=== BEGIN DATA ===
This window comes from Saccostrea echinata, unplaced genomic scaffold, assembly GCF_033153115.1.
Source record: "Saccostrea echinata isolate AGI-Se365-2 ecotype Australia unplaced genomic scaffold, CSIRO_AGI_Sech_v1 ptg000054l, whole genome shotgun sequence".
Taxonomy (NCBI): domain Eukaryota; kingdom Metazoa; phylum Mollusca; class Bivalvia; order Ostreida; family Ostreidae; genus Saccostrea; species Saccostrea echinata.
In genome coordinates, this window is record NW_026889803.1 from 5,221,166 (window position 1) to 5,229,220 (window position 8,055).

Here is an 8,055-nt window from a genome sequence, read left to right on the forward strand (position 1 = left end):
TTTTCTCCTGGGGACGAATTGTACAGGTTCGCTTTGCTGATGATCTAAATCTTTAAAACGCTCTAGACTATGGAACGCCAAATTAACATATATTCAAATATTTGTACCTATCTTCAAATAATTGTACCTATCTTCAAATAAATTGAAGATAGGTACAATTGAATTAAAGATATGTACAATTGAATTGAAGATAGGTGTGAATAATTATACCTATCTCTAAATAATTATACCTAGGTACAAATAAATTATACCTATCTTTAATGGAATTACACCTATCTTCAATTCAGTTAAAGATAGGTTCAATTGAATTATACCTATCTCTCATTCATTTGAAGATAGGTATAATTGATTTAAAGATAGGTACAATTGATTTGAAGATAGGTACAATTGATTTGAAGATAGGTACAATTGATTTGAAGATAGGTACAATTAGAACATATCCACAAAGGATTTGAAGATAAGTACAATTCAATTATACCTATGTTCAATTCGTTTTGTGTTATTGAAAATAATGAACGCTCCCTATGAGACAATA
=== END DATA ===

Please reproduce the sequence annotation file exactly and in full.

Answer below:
This window comes from Saccostrea echinata, unplaced genomic scaffold, assembly GCF_033153115.1.
Source record: "Saccostrea echinata isolate AGI-Se365-2 ecotype Australia unplaced genomic scaffold, CSIRO_AGI_Sech_v1 ptg000054l, whole genome shotgun sequence".
Taxonomy (NCBI): domain Eukaryota; kingdom Metazoa; phylum Mollusca; class Bivalvia; order Ostreida; family Ostreidae; genus Saccostrea; species Saccostrea echinata.
In genome coordinates, this window is record NW_026889803.1 from 5,221,166 (window position 1) to 5,229,220 (window position 8,055).

Here is an 8,055-nt window from a genome sequence, read left to right on the forward strand (position 1 = left end):
TTTTCTCCTGGGGACGAATTGTACAGGTTCGCTTTGCTGATGATCTAAATCTTTAAAACGCTCTAGACTATGGAACGCCAAATTAACATATATTCAAATATTTGTACCTATCTTCAAATAATTGTACCTATCTTCAAATAAATTGAAGATAGGTACAATTGAATTAAAGATATGTACAATTGAATTGAAGATAGGTGTGAATAATTATACCTATCTCTAAATAATTATACCTAGGTACAAATAAATTATACCTATCTTTAATGGAATTACACCTATCTTCAATTCAGTTAAAGATAGGTTCAATTGAATTATACCTATCTCTCATTCATTTGAAGATAGGTATAATTGATTTAAAGATAGGTACAATTGATTTGAAGATAGGTACAATTGATTTGAAGATAGGTACAATTGATTTGAAGATAGGTACAATTAGAACATATCCACAAAGGATTTGAAGATAAGTACAATTCAATTATACCTATGTTCAATTCGTTTTGTGTTATTGAAAATAATGAACGCTCCCTATGAGACAATA